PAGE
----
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I replied, but my message wasn't delivered. I messaged later that day, but my message wasn't delivered. They never would be - because I'd been blocked on every network we'd communicated through. Ghosted in the most sinister manner possible.

Hours and hours of emotional preparation; days and weeks of carefully selected words and actions designed to engineer me into the most compliant participant possible. Careful listening to my every reply in order to respond in ways that would create an imagined intimacy in my mind. A game of cat and mouse, a power game, perfectly executed from start to finish.

As the realisation sank in, the emotion overwhelmed me in its ferocity. I was shocked, hurt, angry, sad, confused, and completely devastated. I tried to negotiate with myself, maybe I was wrong, maybe he lost his phone, maybe there'd been an accident... but I knew. There was a moment where I'd suddenly remembered reading an article about psychopathic behaviour and everything began to tumble, to crash, terrifyingly into place. Every conversation, every tiny red flag, every time I thought 'that's odd' and dismissed it. Every time his speech pattern changed slightly, or he started using a new word. Every time he reflected my words in his. Every time he spoke an emotion as a fact; stunted and clumsy. Every time he said the 'perfect thing'. Every time it seemed to good to be true.

I began to blame myself. It felt like he'd violated every part of me; physically, mentally, emotionally. I felt like he'd raped my brain. I don't think that's an exaggeration, by any means. I felt so idiotic, so completely ridiculously stupid. One of the many ways he'd complimented me was to tell me repeatedly how clever, how intelligent, how clearly bright I was; in the aftermath, I see how this was a taunting, a smugness, a clear and unashamed demonstration of his power over me. Even if he meant it, what he was actually saying was 'look at how clever I am'.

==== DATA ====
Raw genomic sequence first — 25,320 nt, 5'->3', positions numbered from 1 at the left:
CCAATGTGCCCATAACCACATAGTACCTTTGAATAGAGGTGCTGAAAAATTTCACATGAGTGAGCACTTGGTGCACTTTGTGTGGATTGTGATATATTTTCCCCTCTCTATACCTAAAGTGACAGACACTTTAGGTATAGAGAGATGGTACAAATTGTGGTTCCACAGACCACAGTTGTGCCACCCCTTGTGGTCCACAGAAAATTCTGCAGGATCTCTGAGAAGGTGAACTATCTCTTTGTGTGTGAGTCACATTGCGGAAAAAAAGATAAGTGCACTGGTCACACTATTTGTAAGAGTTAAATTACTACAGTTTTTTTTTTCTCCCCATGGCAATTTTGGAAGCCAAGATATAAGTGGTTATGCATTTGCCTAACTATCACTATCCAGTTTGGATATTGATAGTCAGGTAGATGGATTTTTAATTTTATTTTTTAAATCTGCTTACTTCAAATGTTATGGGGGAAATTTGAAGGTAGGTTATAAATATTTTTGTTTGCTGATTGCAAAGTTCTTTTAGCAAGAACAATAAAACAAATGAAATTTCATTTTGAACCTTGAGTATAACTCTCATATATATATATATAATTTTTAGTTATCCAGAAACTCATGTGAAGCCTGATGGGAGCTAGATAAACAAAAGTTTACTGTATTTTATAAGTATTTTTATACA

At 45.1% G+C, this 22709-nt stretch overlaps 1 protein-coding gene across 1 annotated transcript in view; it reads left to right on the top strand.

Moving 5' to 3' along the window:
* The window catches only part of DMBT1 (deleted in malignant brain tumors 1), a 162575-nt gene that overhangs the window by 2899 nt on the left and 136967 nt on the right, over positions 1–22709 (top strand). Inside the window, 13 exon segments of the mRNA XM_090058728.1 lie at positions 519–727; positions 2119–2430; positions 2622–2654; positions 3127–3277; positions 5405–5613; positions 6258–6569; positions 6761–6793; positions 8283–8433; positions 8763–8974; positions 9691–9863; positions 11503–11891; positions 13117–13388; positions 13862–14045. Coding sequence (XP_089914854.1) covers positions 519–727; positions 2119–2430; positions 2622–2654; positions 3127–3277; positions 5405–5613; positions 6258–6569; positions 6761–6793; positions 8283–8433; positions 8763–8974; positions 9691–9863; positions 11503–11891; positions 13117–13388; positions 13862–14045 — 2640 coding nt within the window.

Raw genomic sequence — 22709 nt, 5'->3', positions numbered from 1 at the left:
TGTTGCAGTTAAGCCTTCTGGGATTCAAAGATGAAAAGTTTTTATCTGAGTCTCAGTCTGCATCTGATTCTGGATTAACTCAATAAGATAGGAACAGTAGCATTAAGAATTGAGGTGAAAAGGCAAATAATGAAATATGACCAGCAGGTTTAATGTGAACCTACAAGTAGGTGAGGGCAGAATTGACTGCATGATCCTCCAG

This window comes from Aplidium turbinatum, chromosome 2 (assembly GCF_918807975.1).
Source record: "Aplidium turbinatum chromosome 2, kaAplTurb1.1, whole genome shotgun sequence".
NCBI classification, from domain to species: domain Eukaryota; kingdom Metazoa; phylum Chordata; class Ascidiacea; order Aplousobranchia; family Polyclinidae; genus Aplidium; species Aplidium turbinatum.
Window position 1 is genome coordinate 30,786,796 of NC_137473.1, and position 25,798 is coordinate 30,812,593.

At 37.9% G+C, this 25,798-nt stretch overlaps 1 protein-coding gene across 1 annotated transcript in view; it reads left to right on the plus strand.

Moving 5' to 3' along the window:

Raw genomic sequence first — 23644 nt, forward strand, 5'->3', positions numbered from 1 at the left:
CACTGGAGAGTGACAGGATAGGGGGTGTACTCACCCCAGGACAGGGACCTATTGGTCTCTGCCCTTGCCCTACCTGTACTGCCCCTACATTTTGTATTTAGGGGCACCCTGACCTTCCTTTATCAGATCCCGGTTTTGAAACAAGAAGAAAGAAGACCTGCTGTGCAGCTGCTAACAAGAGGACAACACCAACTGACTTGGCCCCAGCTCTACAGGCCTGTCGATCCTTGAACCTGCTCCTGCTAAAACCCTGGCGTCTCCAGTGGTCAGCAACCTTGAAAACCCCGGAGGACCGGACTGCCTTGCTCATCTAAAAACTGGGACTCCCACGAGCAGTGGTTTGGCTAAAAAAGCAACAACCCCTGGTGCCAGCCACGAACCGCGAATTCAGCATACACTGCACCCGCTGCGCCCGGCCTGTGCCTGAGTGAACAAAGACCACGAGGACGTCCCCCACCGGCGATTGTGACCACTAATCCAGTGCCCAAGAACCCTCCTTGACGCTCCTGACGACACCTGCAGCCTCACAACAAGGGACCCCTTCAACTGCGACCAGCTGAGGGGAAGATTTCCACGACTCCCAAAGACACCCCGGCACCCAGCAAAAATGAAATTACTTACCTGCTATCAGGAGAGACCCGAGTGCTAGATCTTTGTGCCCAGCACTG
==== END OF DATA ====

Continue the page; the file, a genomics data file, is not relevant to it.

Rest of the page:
Of course, hindsight is 20/20 in these situations. I can break down every conversation now and I can show you how it points to the final endgame. I can see how obviously, and fairly crudely, I was manipulated. At the time, though, not so fucking much. And that's the point of this post. I'm not victim blaming and I'm certainly not going to say that anyone deserves to be treated this way, but it's so important that we recognise that there are predators out there who specifically target certain women for specific reasons. 

- We all have vulnerabilities, cracks, Achilles' heels. The gaps in my self esteem relate to my need to please, to be loved, and not to be alone. I am confident in my mind, in my body, and in my outlook. He identified my desire for comfort, for security and for love, promising, delivering, and systematically reinforcing these messages. My first advice, therefore: if they're saying all the right things, if it seems too good to be true... It probably is. It is important to remember they are truly charming, smooth and charismatic.

- Psychopaths mimic emotion, and behaviours, in order to appear more 'normal'. If you notice that someone seems to adapt in this way, even subtly, be wary. They'll adopt words, speech patterns, phrases.

 - They are emotionless and remorseless. If called upon to display emotion, it may be recalled in a factual way rather than a truly emotional way. For example, rather than laughing, they might say 'You make me laugh'; rather than frowning or crying, they might opt for a description like 'I'm upset'.